Examining Brain Structure after Pediatric Mild Traumatic Brain Injury

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Mild traumatic brain injuries (mTBIs) affect millions of children annually and present a huge burden to the public health care system. mTBIs often lead to emotional, cognitive, and physical difficulties, together known as post concussive symptoms (PCS), which usually resolve within 4 weeks of injury. In up to one third of all mTBI cases, PCS can be longer lasting and are referred to as persistent PCS (PPCS). In the pediatric population, since mTBI occurs when the brain is still developing, it can lead to altered developmental trajectories, and consequently affect children's cognitive functioning, symptomatology, and quality of life. This thesis aimed to use advanced neuroimaging techniques, [i.e., diffusion tensor imaging (DTI), neurite orientation dispersion and density imaging (NODDI), and voxel-based morphometry (VBM)] to study unexamined aspects of brain structure associated with mTBI, PPCS, and neurocognitive outcomes after mTBI. I used DTI and NODDI to examine white matter microstructure after mTBI at different time points after injury in comparison to orthopedic injury (OI) and used VBM to examine cerebellar gray matter volume and its association to neurocognitive outcomes of mTBI. The results revealed: 1) No post-acute differences in brain structure (white matter microstructure or gray matter) between children with mTBI or OI, 2) Age moderated differential trajectories of white matter change, 3- and 6-months post-injury in symptomatic children with mTBI compared to asymptomatic children with mTBI and an OI comparison group, 3) Higher gray matter volume in the motor regions of the cerebellum 3-months after injury in the mTBI compared to the OI group, 4) Disruptions in the association between reaction time and cerebellar volume in children with mTBI. This novel set of studies provides new knowledge about brain structure following pediatric mTBI and has important implications for improving our understanding of neurobiological correlates of pediatric mTBI.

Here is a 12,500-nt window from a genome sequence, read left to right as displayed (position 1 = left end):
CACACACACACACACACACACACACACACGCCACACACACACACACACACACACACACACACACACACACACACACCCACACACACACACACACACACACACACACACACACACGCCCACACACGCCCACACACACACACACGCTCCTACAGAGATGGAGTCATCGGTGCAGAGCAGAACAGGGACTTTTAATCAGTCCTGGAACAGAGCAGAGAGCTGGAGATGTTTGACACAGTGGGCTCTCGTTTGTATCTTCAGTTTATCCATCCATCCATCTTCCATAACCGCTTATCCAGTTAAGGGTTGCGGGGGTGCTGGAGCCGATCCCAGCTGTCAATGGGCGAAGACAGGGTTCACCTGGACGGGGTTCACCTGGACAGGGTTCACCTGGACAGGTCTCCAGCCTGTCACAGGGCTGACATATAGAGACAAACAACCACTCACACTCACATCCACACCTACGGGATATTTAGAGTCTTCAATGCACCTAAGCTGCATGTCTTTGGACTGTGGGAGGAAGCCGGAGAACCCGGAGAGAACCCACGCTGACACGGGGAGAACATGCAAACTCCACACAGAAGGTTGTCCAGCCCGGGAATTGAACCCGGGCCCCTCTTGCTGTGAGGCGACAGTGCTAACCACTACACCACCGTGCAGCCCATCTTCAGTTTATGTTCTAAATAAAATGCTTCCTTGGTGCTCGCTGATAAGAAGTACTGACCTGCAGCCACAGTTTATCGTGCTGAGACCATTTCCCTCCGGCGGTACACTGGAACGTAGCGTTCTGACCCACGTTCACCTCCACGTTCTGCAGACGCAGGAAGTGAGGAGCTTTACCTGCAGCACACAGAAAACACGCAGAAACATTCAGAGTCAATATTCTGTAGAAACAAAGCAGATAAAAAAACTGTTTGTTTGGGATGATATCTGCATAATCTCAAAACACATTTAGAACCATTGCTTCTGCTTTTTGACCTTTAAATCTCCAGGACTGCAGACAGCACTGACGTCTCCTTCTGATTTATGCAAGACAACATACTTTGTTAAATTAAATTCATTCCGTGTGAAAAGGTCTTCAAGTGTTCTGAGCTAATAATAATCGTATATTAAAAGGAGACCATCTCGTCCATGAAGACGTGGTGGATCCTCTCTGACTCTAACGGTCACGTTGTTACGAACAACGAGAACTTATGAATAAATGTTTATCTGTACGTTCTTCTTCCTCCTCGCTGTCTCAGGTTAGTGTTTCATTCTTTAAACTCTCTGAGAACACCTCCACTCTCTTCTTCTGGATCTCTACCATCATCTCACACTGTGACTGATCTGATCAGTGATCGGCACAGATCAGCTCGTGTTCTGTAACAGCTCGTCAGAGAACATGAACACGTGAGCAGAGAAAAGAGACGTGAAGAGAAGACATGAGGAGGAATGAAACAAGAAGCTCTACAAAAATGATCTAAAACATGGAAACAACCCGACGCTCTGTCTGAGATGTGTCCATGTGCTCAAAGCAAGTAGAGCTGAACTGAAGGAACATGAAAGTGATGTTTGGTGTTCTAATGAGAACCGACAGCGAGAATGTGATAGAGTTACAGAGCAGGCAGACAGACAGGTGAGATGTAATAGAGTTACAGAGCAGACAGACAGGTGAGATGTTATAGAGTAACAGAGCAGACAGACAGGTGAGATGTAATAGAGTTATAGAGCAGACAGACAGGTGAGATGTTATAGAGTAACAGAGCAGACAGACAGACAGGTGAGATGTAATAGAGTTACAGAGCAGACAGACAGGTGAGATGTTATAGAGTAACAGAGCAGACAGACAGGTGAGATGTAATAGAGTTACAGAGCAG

Shukla, A. (2022). Examining brain structure after pediatric mild traumatic brain Injury (Doctoral thesis, University of Calgary, Calgary, Canada). Retrieved from https://prism.ucalgary.ca.